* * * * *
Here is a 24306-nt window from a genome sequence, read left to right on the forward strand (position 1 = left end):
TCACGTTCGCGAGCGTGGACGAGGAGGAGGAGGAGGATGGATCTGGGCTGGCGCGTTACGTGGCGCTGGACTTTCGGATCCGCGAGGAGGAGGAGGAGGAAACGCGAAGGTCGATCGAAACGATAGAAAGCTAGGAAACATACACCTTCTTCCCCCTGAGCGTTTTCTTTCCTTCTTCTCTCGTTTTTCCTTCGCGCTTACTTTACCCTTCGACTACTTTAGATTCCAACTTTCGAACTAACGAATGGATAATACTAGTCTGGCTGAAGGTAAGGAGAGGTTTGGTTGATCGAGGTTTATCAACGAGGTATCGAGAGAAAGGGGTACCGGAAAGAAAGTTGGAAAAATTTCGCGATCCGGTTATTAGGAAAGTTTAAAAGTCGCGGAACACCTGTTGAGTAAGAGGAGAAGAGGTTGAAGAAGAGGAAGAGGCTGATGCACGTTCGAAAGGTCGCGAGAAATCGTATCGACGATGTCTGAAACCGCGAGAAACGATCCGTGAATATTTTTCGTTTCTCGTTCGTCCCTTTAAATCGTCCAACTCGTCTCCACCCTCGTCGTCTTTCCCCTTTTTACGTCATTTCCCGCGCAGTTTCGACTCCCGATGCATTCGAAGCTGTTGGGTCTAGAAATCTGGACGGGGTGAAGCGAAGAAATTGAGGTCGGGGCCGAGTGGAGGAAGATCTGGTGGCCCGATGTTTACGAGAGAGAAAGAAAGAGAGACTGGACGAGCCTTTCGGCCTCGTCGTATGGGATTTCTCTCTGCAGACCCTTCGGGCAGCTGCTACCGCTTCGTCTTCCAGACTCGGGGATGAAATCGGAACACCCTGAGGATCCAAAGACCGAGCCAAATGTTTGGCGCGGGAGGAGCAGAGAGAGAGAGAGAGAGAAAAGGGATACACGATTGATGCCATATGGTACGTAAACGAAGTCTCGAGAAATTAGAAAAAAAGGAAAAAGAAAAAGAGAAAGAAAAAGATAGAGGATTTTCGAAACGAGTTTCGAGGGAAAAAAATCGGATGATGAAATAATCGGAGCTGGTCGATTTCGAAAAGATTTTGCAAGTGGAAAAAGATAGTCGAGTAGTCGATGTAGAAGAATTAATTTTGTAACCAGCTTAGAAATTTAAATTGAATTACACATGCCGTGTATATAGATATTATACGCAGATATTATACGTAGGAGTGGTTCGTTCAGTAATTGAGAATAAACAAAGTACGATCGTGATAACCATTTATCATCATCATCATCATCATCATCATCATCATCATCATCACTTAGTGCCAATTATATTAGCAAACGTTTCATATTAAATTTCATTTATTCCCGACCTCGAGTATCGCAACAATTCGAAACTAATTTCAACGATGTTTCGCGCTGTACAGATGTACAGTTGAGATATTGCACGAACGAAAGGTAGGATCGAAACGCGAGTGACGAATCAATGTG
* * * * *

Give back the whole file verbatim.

Here is a 24306-nt window from a genome sequence, read left to right on the forward strand (position 1 = left end):
TCACGTTCGCGAGCGTGGACGAGGAGGAGGAGGAGGATGGATCTGGGCTGGCGCGTTACGTGGCGCTGGACTTTCGGATCCGCGAGGAGGAGGAGGAGGAAACGCGAAGGTCGATCGAAACGATAGAAAGCTAGGAAACATACACCTTCTTCCCCCTGAGCGTTTTCTTTCCTTCTTCTCTCGTTTTTCCTTCGCGCTTACTTTACCCTTCGACTACTTTAGATTCCAACTTTCGAACTAACGAATGGATAATACTAGTCTGGCTGAAGGTAAGGAGAGGTTTGGTTGATCGAGGTTTATCAACGAGGTATCGAGAGAAAGGGGTACCGGAAAGAAAGTTGGAAAAATTTCGCGATCCGGTTATTAGGAAAGTTTAAAAGTCGCGGAACACCTGTTGAGTAAGAGGAGAAGAGGTTGAAGAAGAGGAAGAGGCTGATGCACGTTCGAAAGGTCGCGAGAAATCGTATCGACGATGTCTGAAACCGCGAGAAACGATCCGTGAATATTTTTCGTTTCTCGTTCGTCCCTTTAAATCGTCCAACTCGTCTCCACCCTCGTCGTCTTTCCCCTTTTTACGTCATTTCCCGCGCAGTTTCGACTCCCGATGCATTCGAAGCTGTTGGGTCTAGAAATCTGGACGGGGTGAAGCGAAGAAATTGAGGTCGGGGCCGAGTGGAGGAAGATCTGGTGGCCCGATGTTTACGAGAGAGAAAGAAAGAGAGACTGGACGAGCCTTTCGGCCTCGTCGTATGGGATTTCTCTCTGCAGACCCTTCGGGCAGCTGCTACCGCTTCGTCTTCCAGACTCGGGGATGAAATCGGAACACCCTGAGGATCCAAAGACCGAGCCAAATGTTTGGCGCGGGAGGAGCAGAGAGAGAGAGAGAGAGAAAAGGGATACACGATTGATGCCATATGGTACGTAAACGAAGTCTCGAGAAATTAGAAAAAAAGGAAAAAGAAAAAGAGAAAGAAAAAGATAGAGGATTTTCGAAACGAGTTTCGAGGGAAAAAAATCGGATGATGAAATAATCGGAGCTGGTCGATTTCGAAAAGATTTTGCAAGTGGAAAAAGATAGTCGAGTAGTCGATGTAGAAGAATTAATTTTGTAACCAGCTTAGAAATTTAAATTGAATTACACATGCCGTGTATATAGATATTATACGCAGATATTATACGTAGGAGTGGTTCGTTCAGTAATTGAGAATAAACAAAGTACGATCGTGATAACCATTTATCATCATCATCATCATCATCATCATCATCATCATCATCACTTAGTGCCAATTATATTAGCAAACGTTTCATATTAAATTTCATTTATTCCCGACCTCGAGTATCGCAACAATTCGAAACTAATTTCAACGATGTTTCGCGCTGTACAGATGTACAGTTGAGATATTGCACGAACGAAAGGTAGGATCGAAACGCGAGTGACGAATCAATGTG